Wednesday, July 14, 2010

the world's best chocolate


Last Saturday, I had the opportunity to see Audra McDonald perform at a small theater in the round in Orem, Utah. The theater was so intimate that I was never more than 15 feet away from her AND when she entered the stage, I could have reached over and tripped her or grabbed her depending upon my level of inappropriateness (I did neither). While this was a memorable event, perhaps even more memorable was the trip we took afterwords to visit the Amano Chocolate factory store not too far down the road.

For those of you unfamiliar with Amano Chocolates, this three-year local start-up has gained international prominence in the world of chocolate for its amazing dedication to producing the finest quality product possible from some of the best cacao beans in the world. In 2008, they stunned the chocolate world by winning a third-place finish for their Madagascar Chocolate Bar at the Academy of Chocolate Awards in London. Up until that time, nobody had really heard about Amano Chocolates. To put this honor in perspective, many chocolatiers in the past have submitted their own chocolates for years, never attaining even a mention, let alone a third-place finish. Since that time, many awards have followed.

This year, Amano became the first U.S. based chocolatier to win the rights to receive Chuao chocolate. Every chocolate maker worth its sugar hopes to one day use the Chuao beans. For the past several decades, Amedei, an Italian chocolate company, had exclusive rights to all of the Chuao beans produced. Last year, those exclusivity agreements expired and weren't renewed, making the revered bean available on the open market. Just what makes the Chuao bean so special? First of all, it can only be produced in one very small region of Venezuela in very limited quantities. The Chuao bean exhibits a wonderful complexity unmatched by other cacao bean. It is both fruity (with tones of plums, blueberries and blackberries) and smoky (molasses, coffee and almonds).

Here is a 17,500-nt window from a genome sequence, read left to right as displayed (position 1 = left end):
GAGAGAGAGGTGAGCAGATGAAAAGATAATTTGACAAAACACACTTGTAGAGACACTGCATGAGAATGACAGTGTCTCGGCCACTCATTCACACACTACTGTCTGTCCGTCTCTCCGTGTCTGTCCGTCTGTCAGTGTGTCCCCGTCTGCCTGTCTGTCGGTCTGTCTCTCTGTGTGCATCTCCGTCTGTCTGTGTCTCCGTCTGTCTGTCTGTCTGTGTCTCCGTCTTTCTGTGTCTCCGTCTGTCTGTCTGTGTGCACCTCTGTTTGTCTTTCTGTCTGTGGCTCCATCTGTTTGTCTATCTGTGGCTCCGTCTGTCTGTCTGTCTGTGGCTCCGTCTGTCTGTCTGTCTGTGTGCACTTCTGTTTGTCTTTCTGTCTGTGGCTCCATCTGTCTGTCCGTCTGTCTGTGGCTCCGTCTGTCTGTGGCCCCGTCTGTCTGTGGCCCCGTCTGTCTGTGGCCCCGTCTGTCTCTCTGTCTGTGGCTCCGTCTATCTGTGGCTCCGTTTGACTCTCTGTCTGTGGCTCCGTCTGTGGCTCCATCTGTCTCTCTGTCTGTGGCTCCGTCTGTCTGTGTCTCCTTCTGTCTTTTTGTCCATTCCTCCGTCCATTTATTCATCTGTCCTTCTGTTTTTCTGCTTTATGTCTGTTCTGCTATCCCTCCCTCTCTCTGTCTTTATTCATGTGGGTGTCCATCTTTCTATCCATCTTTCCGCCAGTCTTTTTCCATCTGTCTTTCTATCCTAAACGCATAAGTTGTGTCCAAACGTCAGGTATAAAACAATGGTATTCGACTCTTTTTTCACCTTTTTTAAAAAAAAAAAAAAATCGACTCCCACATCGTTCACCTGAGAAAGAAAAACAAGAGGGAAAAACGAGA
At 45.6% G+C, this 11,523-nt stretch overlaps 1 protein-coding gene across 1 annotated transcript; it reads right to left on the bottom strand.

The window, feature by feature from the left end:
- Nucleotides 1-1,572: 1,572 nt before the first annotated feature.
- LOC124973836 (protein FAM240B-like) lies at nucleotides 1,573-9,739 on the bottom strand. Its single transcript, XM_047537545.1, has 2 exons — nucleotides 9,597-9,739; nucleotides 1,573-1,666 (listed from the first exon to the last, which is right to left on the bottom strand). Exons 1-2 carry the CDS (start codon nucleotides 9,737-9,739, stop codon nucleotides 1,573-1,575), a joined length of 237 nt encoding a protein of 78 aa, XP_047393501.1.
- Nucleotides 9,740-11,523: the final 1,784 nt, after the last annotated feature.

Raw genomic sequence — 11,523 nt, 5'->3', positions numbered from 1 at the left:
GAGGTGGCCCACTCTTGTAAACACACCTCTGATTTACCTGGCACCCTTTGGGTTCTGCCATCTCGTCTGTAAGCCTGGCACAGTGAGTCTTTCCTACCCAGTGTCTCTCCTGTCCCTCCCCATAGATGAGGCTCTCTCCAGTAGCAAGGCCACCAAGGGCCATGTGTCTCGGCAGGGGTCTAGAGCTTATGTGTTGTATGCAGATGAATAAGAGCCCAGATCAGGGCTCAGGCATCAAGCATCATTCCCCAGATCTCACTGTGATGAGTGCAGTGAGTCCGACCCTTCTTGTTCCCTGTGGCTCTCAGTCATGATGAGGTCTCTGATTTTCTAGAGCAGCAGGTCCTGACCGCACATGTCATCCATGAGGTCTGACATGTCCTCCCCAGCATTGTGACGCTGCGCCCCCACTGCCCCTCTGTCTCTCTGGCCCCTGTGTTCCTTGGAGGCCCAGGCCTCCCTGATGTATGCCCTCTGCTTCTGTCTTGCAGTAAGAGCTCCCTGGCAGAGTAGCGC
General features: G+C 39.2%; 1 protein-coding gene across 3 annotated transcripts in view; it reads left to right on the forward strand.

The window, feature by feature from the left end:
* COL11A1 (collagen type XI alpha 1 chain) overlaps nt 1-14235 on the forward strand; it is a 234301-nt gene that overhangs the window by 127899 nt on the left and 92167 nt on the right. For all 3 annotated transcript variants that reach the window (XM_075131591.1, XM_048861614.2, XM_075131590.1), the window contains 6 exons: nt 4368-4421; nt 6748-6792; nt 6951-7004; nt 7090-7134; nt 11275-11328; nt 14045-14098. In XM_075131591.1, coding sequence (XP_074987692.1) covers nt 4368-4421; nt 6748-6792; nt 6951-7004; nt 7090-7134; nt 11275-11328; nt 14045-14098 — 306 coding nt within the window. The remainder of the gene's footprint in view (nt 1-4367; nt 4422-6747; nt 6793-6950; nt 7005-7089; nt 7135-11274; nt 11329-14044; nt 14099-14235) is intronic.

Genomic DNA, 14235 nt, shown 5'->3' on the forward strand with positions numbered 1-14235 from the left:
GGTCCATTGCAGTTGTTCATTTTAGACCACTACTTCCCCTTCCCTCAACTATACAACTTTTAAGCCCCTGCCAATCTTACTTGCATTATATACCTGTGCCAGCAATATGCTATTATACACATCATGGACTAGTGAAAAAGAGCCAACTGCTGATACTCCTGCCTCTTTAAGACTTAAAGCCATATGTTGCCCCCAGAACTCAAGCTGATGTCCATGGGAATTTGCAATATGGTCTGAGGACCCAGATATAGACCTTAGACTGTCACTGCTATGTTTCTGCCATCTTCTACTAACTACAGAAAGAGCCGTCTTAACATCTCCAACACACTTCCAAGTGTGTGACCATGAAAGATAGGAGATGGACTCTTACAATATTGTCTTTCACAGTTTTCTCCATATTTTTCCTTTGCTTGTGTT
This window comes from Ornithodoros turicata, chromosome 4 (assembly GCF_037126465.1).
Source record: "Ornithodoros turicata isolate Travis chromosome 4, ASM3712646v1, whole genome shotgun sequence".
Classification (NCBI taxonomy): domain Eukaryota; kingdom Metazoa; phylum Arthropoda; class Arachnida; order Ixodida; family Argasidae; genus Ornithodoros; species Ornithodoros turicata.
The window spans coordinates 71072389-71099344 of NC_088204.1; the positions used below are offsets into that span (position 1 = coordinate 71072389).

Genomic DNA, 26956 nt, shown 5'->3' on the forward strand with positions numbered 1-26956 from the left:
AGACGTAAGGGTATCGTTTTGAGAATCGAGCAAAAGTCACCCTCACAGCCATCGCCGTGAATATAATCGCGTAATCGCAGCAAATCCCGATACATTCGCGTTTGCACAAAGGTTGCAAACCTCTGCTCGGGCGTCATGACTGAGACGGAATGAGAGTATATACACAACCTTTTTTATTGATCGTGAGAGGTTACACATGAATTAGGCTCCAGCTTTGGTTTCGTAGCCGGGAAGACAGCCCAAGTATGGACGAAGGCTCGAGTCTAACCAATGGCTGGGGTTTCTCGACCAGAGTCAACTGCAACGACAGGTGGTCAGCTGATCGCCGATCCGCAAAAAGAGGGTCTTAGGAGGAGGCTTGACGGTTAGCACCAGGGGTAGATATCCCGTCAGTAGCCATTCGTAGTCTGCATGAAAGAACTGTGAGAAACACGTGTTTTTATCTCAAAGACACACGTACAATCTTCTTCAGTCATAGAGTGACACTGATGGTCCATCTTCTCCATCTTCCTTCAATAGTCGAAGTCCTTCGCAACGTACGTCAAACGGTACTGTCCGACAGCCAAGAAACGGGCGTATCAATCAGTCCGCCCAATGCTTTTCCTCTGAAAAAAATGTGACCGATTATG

Art Pollard, the owner of Amanos, spent several weeks carefully roasting, grinding and making small test batches to better understand the Chuao bean's unique flavors before producing a pure and wonderful chocolate bar. Incidentally, a 2-ounce bar goes for $10, a bargain in the world of exclusive chocolates.

If you're hoping to become a true connoisseur of chocolate, below is a guide to tasting chocolate, courtesy of Amano's website. I must warn you, it is a little long and very detailed, but if you're like me, you'll find the entire process fascinating and will eventually incorporate it into your repertoire of snobbish behavior.

"Enjoying high-quality chocolate is an experience like no other. The flavors are rich and complex, and there is a large variation in flavors among various chocolates. In fact, the flavor compounds found in dark chocolate exceed those in red wine. For this reason, we have put together this tasting guide to assist people new to the world of chocolate tasting.